USDA Refuses to Adopt Commercial Alert Junk Food Petition

Commercial Alert is a bit upset the U.S. Department of Agriculture, yesterday, rejected a petition (pdf) asking the government group to enforce its own rules which prohibit public schools from selling "foods of minimal nutritional value," otherwise known as junk food. The petition asked for, among other things, monthly certification by schools that they are abiding by USDA guidelines, annual audits by state agencies to insure guidelines are being followed, adherence to guidelines as a critical area of review for school food authorities, adherence to guidelines an integral part of Food and Nutrition Service review of state agencies and USDA management control over compliance with guidelines.

Commercial Alert Executive Director Gary Ruskin isn't pleased. "It is outrageous that the USDA is refusing to enforce its own rules against selling junk food in public schools. They have turned their back on American children, who are suffering from an epidemic of obesity." While no one is forcefully placing the mouths of children on the dispensing area of vending machines, temptation is hard to resist.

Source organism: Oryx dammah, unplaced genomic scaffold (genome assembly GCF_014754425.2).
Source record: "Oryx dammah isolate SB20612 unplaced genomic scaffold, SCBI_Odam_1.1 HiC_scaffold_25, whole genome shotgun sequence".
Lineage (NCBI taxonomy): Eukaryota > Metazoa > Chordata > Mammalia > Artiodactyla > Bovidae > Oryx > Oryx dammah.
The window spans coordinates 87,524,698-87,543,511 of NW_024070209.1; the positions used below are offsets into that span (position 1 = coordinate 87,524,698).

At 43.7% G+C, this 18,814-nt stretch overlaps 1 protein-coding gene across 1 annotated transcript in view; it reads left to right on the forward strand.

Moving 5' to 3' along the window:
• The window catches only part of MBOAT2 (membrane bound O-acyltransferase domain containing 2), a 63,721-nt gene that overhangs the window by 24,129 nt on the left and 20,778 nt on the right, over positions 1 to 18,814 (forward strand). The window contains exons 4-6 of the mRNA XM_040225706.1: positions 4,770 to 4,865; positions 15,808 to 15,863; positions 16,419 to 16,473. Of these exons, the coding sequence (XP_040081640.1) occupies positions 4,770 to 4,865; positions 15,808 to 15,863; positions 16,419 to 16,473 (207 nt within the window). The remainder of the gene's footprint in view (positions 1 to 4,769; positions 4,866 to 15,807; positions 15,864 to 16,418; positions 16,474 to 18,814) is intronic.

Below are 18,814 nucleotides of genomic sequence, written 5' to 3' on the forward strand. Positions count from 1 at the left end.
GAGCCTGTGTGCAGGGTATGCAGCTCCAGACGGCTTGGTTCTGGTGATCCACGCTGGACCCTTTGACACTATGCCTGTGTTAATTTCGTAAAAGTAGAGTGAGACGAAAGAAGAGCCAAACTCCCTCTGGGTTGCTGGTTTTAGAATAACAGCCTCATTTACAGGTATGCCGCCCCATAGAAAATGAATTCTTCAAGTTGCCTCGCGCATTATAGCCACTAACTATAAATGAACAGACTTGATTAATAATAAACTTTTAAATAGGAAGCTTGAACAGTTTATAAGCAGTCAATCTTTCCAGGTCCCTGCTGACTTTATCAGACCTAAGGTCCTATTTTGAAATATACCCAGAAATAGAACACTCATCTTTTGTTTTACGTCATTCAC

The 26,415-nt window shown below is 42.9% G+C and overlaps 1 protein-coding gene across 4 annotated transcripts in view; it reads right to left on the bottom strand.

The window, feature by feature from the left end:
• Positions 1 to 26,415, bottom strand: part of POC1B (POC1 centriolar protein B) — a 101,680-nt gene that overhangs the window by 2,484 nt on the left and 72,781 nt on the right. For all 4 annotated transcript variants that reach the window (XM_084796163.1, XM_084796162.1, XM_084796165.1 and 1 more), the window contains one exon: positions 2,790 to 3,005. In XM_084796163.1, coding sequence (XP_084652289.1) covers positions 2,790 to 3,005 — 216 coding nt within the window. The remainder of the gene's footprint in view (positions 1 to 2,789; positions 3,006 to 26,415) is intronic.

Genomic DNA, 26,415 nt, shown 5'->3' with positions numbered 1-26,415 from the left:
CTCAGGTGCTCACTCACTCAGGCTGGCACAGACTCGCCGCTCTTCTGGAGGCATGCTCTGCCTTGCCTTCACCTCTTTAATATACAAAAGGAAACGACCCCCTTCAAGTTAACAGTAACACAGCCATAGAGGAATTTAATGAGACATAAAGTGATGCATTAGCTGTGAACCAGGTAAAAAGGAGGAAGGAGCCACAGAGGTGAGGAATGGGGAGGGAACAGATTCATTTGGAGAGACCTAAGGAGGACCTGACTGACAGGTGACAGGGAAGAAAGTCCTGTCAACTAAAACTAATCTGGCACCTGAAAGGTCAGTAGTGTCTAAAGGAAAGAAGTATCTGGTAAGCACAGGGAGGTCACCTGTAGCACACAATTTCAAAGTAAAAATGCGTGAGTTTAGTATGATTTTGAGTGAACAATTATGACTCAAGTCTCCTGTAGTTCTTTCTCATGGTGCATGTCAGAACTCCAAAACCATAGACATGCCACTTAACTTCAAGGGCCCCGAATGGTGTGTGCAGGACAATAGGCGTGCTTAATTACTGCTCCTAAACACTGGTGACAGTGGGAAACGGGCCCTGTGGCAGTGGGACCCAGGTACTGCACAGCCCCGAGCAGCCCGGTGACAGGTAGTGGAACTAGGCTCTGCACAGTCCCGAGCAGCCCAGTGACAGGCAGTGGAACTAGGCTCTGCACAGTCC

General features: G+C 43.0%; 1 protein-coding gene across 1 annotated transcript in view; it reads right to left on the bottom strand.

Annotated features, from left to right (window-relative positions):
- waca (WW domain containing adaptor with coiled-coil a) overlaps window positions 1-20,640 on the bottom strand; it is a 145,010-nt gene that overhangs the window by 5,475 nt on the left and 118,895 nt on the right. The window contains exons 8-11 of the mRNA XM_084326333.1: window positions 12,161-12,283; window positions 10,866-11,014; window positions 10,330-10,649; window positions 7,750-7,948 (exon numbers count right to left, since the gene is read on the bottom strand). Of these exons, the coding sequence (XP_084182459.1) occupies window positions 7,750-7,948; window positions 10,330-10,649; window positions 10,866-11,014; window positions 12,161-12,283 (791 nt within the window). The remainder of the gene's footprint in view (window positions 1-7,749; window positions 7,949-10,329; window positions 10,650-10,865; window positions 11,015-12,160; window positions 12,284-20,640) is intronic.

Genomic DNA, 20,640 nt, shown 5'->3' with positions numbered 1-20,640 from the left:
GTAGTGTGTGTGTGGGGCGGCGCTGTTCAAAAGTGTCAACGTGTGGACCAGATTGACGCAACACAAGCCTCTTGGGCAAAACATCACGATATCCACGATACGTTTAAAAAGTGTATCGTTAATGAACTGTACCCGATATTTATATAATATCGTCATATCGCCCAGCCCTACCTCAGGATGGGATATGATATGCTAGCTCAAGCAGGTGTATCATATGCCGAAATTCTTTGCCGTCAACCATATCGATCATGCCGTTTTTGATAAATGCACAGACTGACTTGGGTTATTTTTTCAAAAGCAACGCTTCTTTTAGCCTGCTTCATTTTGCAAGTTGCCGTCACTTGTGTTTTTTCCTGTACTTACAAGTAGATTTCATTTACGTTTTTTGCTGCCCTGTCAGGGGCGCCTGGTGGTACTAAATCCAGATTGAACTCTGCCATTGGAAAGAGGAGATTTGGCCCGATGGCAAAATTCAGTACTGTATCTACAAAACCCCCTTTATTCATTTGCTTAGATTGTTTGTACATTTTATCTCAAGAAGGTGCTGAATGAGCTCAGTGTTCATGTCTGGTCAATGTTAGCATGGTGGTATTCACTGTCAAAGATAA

by Steve Hall    Jun-14-05   Click to Comment   
Topic: Policy   

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Comments



Comments

I'm glad you noted the details of Ruskin's proposal. He likes to paint this rejection of the petition as "a major victory" for "the junk food industry" when in fact it sounds to me like a quite reasonable rejection to an overzealous proposal. Monthly certification of every school food authority and annual surprise inspections of every school, both threatening to withold funding in case of violations, is both laudable and impractical.

The National Center for Education Statistics says there were 94,112 public elementary and secondary schools in the US. That's a lot of surprise inspections and certifications per year, along with all the related overhead. Just crunching some gueestimated costs per inspection & certification + administration, this looks like a $275 million dollar proposition annually. AKA, $2.95 per student or a 0.04% increase in the median expenditure per student. (Feel free to crunch your own assumptions)

All this just to make sure vending machines aren't running during breakfast and lunch.

The question then becomes, is this the best solution? If you read the USDA reports to Congress on the matter, you'll see what initiatives are in place, what proposals have been made, and the enforcement mechanisms that the USDA and other groups have requested Congress to put into place.

That's my spin on it anyway.

Posted by: anonymous critic on June 15, 2005 6:22 PM







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